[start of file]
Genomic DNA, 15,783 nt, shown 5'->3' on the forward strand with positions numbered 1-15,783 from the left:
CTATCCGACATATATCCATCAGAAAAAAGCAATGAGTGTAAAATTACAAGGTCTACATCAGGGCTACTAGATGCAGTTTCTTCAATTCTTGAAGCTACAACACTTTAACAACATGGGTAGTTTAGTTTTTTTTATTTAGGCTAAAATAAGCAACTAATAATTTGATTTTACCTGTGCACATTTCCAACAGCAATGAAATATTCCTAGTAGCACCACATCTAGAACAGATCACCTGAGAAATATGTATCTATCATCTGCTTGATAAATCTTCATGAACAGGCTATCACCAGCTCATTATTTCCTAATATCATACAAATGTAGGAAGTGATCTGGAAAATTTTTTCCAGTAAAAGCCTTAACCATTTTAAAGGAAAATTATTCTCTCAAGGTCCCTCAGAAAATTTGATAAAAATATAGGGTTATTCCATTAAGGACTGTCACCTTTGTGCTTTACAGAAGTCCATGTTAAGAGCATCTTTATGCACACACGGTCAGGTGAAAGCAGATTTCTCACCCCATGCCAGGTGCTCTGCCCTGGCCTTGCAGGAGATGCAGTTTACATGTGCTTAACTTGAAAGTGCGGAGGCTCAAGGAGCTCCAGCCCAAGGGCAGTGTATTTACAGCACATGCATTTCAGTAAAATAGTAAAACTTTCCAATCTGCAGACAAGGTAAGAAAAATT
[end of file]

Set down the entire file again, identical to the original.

Genomic DNA, 15,783 nt, shown 5'->3' on the forward strand with positions numbered 1-15,783 from the left:
CTATCCGACATATATCCATCAGAAAAAAGCAATGAGTGTAAAATTACAAGGTCTACATCAGGGCTACTAGATGCAGTTTCTTCAATTCTTGAAGCTACAACACTTTAACAACATGGGTAGTTTAGTTTTTTTTATTTAGGCTAAAATAAGCAACTAATAATTTGATTTTACCTGTGCACATTTCCAACAGCAATGAAATATTCCTAGTAGCACCACATCTAGAACAGATCACCTGAGAAATATGTATCTATCATCTGCTTGATAAATCTTCATGAACAGGCTATCACCAGCTCATTATTTCCTAATATCATACAAATGTAGGAAGTGATCTGGAAAATTTTTTCCAGTAAAAGCCTTAACCATTTTAAAGGAAAATTATTCTCTCAAGGTCCCTCAGAAAATTTGATAAAAATATAGGGTTATTCCATTAAGGACTGTCACCTTTGTGCTTTACAGAAGTCCATGTTAAGAGCATCTTTATGCACACACGGTCAGGTGAAAGCAGATTTCTCACCCCATGCCAGGTGCTCTGCCCTGGCCTTGCAGGAGATGCAGTTTACATGTGCTTAACTTGAAAGTGCGGAGGCTCAAGGAGCTCCAGCCCAAGGGCAGTGTATTTACAGCACATGCATTTCAGTAAAATAGTAAAACTTTCCAATCTGCAGACAAGGTAAGAAAAATT